While it is clear that God’s grace in salvation is free and unmerited, the extent to which God and man cooperate in salvation and how salvation is offered to man and received by man, is not always so clearly understood. Some passages emphasize the free loving will and purpose of God in salvation, while others set forth the human side with its attendant responsibilities and activities. These two extreme views of the matter are probably best represented by the Reformation doctrine of ‘sola gratia’ (grace alone) and the Roman Catholic doctrine of “gratia cooperans” (grace cooperating with man enabling him to perform works of merit).


In the New Testament, the work of salvation begins with God’s call (kaleo - Rom 8.30 or klesis - Rom 11.29), the call is done through the Gospel (II Thess 2.14), which Luke calls the ‘Gospel of God’s grace’ (Acts 20.24). The called person must be a willing believer of the Gospel which entails his response to God’s offer of His grace (Eph 2.8,9) (cf. Baur’s work on grammar; the neuter touto (that) of Eph 2.8 does not grammatically modify the feminine pisteos (faith). The theou to doron (gift of God) has reference rather to the salvation which is made possible by God’s grace and appropriated by man through faith). Grace does not override man’s will and violate his responsibility; and that in man which enables grace to be effective in his life is what Paul calls faith.  Further, repentance and immersion for the remission of sins (Lk 24.45-59; Acts 2.37-42) like faith are conditions of acceptance rather than works of merit.


The same responsibility is implied in the Christian life. We are exhorted to perseverance (Acts 14.22; I Cor 16.13; I Thess 3.2) to watchfulness (I Cor 16.13; I Peter 5.8; Rev 3.3; 16.15) to struggle and endeavor (I Cor 9.24-27; II Tim 2.5; 4.7), to labor on behalf of fellow saints (Rom 14.19; 15.2,14; Gal 6.1), and, in general, to the exercise of all virtues, as well as to the performance of all the duties of Christian existence.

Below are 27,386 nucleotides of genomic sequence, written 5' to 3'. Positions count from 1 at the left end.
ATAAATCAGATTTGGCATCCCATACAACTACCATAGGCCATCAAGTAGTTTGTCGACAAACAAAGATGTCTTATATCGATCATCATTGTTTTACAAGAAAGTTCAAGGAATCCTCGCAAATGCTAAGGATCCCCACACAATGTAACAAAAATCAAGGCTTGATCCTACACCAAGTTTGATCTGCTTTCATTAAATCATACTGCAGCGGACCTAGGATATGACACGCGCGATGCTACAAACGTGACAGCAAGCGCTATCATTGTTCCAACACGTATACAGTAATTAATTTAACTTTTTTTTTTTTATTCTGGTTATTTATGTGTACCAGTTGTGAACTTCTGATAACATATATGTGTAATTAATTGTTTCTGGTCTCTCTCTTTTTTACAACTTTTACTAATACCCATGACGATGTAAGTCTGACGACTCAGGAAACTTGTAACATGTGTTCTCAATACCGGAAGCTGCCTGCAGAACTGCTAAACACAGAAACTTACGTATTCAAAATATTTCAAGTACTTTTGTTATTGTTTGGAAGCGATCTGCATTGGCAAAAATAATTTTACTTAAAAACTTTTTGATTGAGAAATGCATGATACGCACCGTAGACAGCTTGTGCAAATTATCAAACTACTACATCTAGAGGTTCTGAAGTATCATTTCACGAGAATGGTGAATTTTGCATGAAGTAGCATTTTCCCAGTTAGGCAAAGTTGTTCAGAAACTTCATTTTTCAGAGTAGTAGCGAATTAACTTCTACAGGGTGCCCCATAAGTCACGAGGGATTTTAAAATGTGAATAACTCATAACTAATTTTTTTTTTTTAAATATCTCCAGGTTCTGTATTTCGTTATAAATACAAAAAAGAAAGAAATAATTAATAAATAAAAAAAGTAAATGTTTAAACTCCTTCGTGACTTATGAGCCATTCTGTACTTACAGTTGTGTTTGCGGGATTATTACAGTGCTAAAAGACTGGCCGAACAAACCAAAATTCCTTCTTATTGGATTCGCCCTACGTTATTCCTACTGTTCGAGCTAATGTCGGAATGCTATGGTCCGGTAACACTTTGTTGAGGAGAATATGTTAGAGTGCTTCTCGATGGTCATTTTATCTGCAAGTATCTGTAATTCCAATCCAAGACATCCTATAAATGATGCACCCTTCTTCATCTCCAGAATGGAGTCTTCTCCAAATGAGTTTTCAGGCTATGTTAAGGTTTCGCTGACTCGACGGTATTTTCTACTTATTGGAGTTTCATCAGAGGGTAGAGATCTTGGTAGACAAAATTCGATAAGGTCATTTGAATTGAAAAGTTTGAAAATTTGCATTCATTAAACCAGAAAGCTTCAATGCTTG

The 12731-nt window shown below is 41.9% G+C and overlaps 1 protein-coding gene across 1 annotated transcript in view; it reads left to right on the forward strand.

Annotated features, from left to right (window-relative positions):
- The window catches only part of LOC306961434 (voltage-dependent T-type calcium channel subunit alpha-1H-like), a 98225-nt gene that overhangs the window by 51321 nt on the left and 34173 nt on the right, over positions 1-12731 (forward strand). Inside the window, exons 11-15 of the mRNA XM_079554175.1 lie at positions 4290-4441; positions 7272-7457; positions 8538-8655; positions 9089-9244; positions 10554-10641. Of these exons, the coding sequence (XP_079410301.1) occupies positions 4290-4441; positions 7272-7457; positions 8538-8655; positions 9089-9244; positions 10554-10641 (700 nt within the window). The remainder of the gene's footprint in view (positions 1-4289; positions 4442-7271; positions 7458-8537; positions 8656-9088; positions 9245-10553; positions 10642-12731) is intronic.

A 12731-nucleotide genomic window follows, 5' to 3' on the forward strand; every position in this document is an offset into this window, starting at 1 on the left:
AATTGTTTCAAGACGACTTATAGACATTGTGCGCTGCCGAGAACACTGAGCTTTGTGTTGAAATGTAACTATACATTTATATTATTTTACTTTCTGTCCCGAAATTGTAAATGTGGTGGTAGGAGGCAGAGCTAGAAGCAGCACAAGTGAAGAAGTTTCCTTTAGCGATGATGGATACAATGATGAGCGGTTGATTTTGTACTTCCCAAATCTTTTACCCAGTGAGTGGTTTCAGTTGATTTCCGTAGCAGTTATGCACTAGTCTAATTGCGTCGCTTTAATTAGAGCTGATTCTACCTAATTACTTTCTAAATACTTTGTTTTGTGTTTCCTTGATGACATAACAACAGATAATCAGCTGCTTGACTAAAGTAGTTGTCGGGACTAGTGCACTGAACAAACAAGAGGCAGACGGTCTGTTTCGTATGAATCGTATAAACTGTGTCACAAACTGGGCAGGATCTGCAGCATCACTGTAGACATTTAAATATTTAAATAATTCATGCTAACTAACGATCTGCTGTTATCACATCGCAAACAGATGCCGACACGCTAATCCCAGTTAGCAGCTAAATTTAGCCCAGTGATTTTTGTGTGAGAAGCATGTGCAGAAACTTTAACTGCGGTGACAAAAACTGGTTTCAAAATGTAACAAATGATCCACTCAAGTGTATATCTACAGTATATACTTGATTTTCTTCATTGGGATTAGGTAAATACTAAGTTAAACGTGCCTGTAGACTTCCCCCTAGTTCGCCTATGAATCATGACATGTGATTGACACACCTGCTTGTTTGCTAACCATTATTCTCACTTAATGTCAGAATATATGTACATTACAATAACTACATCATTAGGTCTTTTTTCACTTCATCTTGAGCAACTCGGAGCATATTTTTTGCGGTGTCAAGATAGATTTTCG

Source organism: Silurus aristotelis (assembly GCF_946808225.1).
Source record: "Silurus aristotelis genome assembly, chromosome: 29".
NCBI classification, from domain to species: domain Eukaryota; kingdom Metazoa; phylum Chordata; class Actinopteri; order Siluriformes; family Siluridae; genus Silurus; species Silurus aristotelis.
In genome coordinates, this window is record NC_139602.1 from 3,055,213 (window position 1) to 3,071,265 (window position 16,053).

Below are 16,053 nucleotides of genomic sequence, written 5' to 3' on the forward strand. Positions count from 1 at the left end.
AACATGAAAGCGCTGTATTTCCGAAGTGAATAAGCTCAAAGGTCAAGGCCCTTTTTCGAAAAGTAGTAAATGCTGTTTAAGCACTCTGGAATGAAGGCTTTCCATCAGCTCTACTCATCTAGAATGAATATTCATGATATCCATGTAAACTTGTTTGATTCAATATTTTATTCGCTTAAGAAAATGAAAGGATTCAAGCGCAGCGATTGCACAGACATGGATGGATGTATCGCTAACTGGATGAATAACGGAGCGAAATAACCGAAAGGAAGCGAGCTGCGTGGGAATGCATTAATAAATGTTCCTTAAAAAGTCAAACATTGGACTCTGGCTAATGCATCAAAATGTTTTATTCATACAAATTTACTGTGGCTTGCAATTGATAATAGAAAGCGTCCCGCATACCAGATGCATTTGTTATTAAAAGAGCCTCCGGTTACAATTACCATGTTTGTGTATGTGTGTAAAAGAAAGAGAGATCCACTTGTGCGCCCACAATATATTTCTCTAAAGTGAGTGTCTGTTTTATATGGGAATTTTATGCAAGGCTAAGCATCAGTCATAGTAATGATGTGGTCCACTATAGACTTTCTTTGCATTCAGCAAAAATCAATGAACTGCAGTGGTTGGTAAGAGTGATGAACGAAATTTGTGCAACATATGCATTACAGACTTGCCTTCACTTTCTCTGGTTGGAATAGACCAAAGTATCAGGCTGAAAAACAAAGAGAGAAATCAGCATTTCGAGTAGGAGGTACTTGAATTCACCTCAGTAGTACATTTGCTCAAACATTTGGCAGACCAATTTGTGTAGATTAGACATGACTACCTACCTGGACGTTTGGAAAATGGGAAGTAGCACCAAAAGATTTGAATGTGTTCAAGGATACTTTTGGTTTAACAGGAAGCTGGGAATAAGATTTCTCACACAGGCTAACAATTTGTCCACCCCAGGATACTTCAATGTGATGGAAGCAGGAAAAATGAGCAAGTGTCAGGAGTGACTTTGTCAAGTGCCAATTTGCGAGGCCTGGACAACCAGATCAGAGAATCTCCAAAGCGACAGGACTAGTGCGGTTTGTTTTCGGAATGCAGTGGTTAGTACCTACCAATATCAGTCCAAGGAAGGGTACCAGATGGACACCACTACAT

B.  Charis as Power: Paul uses charis with reference to new divine influence(s) within the new being. Two dimensions of grace are affirmed by Paul:  (1) God’s redeeming favor, and (2) the results of this favor in Christian character and conduct (cf. Romans 5.2 - “this grace wherein we stand” affirms grace as the source of our new status.  Galatians 5.4 “charitos” reveals that grace is something (someone) one can remove oneself from (Acts 20.32; I Cor 15.12; Heb 6.6ff).  Pauline theology of charismata, especially Romans 12.6, declares that Christians “having gifts (charismata) according to the grace (charm) that was given to us.” The power principle to which Paul attributes the various- charismta is not the charis itself but rather the pneuma (Spirit, I Cor 12.4-11).  In I Corinthians 12 Paul attributes to the Holy Spirit what he has previously in 1.4-6 had attributed to grace (cf. compare I Cor 1.5 to 12.8; 1.7 to 12.4-1 - given by God’s grace (1.4) and constituting God’s grace in the sense of the administration and working of the Holy Spirit (12.11); Paul also uses charis in the sense of ‘thanks’ (cf. Rom 6.17; 7.25 I Cor 10.30; 15.57; II Cor 2.14; 8.16; 9.15; Heb 12.28; I Tim 1.12; II Tim 1.3; Col 3.16; Eph 4.29. This polyvalence of ‘charis1 is lexically examined in the Nida/Louw Domain Lexicon, 2 volumes (charis - kindness, 88.66; gift, 57.103 (also charisma, gift); thanks, 33-350; good will, 25.39).


Essentially, Paul discusses occasions of grace under three categories:  (cf. “Occasions of God in Paul, Luke, and First Century Judaism” in Anglican Theological Review LXIV 4 (Oct, 1982):562-577)


I.  Grace and Mission: Both categories express primarily movement and growth rather than maintenance. These categories are interfaced by what Paul elsewhere calls “The New Creation” (II Cor 5.17; Gal 6.15).


          1.     Grace and Praise (Rom 1.5; Gal 1.5; 2.9) By righteous living through Christ we received

                   grace and apostleship to bring about the obedience of faith for His name sake among the


          2.     Grace and Righteous Living (Rom 6.14,15) (Law and Grace) “you as members to God

                   are instruments of righteousness.”

          3.     Grace and Glory (Rom 15.8-16)  “...in order that the Gentiles might glorify God for His


          4.     Grace and Paul’s Mission (II Cor 4.15)  “...as grace extends to more and more people it

                   may increase thanksgiving (eucharistia) to the glory of God.”

          5.     Grace and Generosity (II Cor 9.11-14; Phil 1.7-11; Col 1.5-6; I Cor 16.1-3; II Cor 8.Iff)

                   “...for generosity...will produce thanksgiving (eucharistia) to God; ...because of the

                   surpassing grace of God in you...as issuing from God’s expansive grace, operating in                                       believers.”